Letter: Name your price, price your name

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Sir: Miles Kington ('Bloodthirsty beasts on the loose - and dinosaurs as well', 6 July) rightly draws attention to the growing habit in the United States of seeing trademark protection on place names. Perhaps we should be concerned at the effect this practice is beginning to have on some of our own cherished names.

Reproductions of London Transport's posters have enjoyed a steady sale in the US for many years. You might perhaps share our surprise recently when a certain well-known tennis club threatened action to prevent the sale of copies of a Thirties poster promoting travel to its ground, on the basis that 'Wimbledon' is a registered US trademark.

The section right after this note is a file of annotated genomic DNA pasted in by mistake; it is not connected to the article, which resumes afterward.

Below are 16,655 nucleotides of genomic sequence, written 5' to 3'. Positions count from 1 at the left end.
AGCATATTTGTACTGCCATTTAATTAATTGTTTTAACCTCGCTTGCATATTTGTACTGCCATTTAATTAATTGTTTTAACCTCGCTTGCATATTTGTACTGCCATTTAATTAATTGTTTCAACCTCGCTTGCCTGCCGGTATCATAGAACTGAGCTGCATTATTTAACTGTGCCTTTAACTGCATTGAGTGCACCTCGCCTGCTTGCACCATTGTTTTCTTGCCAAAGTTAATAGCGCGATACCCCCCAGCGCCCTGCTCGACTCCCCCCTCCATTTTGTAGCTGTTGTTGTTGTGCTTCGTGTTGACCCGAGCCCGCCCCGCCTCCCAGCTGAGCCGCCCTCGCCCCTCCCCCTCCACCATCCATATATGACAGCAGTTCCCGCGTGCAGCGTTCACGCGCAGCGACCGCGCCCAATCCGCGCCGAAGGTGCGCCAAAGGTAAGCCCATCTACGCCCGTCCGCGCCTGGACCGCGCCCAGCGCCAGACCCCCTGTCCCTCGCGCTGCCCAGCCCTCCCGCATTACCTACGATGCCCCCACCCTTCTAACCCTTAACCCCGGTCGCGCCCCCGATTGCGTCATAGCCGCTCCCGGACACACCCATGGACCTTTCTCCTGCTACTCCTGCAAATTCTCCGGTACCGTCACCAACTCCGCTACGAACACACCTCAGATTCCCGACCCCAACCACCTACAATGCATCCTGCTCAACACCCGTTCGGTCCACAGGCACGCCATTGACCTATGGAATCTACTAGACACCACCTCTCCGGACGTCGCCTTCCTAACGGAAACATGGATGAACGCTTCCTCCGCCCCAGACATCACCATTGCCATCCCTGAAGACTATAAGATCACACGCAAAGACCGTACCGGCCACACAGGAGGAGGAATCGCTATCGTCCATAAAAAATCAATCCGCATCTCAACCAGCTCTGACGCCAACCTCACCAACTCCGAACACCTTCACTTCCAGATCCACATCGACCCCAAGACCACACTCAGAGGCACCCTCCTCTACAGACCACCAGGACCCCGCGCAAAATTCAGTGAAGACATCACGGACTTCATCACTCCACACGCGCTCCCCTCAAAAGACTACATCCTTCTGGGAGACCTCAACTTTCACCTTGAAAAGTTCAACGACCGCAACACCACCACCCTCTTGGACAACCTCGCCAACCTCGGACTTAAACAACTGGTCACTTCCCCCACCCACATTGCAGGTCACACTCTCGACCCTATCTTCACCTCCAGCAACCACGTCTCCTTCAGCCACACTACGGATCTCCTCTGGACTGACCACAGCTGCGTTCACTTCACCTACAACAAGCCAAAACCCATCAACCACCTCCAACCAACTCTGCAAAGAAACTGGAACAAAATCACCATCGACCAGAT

Where will this end? Will underground trains have to cease admitting they go to 'Oval' or 'Arsenal'? Might the 'Cockfosters' parish council demand a royalty each time a Piccadilly line train announces its destination?

Yours sincerely

(but fully protected),

ANDREW J. SCOTT

Director

London Transport Museum

London, WC2

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